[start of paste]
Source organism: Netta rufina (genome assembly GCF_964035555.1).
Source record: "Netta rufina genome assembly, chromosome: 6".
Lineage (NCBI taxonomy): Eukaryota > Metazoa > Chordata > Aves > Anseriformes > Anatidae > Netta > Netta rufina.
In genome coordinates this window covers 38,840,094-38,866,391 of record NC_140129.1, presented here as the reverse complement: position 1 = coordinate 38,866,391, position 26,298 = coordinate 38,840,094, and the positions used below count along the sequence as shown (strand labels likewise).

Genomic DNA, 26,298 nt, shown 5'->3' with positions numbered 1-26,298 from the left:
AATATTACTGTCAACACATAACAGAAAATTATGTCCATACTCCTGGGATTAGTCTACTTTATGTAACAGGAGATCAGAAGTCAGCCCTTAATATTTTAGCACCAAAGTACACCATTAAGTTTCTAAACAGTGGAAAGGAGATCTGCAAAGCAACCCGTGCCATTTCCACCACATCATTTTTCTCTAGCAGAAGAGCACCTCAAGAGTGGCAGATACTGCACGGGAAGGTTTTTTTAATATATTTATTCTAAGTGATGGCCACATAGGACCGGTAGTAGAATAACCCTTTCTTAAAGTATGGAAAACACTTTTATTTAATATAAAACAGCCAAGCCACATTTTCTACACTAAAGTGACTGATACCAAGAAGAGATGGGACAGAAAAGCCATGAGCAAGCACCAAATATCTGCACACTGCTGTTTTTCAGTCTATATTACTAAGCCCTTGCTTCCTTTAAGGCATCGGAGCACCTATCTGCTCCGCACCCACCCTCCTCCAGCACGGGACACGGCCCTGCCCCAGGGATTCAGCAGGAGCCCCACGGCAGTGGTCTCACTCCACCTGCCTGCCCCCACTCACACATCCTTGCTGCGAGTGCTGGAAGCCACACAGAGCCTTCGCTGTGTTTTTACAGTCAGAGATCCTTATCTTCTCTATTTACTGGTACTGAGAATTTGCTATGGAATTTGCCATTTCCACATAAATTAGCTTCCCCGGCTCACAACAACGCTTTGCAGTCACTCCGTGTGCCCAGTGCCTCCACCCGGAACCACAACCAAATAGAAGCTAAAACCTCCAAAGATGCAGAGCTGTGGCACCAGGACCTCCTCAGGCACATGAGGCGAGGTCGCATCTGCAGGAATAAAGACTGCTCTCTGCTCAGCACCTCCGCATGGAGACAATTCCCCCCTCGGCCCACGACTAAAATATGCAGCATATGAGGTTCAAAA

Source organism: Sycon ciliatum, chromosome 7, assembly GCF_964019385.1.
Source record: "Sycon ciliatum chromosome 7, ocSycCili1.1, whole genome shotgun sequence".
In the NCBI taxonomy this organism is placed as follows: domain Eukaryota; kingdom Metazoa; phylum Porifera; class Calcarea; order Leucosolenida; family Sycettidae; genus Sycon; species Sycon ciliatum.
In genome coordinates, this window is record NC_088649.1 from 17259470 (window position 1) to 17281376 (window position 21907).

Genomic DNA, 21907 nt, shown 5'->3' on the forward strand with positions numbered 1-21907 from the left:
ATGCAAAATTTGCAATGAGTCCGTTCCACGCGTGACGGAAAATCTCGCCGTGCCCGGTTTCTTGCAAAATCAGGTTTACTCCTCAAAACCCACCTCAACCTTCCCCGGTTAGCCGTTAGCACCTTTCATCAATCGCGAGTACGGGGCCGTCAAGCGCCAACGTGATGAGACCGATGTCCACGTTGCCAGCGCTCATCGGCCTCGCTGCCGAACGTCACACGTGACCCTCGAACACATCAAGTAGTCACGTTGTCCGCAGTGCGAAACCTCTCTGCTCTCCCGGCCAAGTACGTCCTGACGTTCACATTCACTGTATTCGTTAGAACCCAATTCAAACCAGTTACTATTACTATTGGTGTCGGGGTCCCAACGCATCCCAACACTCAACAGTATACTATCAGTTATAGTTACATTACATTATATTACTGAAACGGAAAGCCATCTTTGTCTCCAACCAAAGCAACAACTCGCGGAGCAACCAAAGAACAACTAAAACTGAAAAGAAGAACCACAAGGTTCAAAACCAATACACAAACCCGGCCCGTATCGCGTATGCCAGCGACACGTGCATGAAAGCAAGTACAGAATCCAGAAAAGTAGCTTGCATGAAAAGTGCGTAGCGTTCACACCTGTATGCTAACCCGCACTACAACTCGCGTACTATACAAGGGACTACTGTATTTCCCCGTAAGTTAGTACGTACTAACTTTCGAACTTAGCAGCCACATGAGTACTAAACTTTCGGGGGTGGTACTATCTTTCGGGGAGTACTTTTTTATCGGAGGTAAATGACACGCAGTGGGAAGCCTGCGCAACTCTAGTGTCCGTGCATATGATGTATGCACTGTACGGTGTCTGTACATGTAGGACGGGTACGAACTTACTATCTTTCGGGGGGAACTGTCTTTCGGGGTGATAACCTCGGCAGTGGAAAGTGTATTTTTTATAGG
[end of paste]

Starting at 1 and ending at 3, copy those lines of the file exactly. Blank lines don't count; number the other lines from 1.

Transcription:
Source organism: Netta rufina (genome assembly GCF_964035555.1).
Source record: "Netta rufina genome assembly, chromosome: 6".
Lineage (NCBI taxonomy): Eukaryota > Metazoa > Chordata > Aves > Anseriformes > Anatidae > Netta > Netta rufina.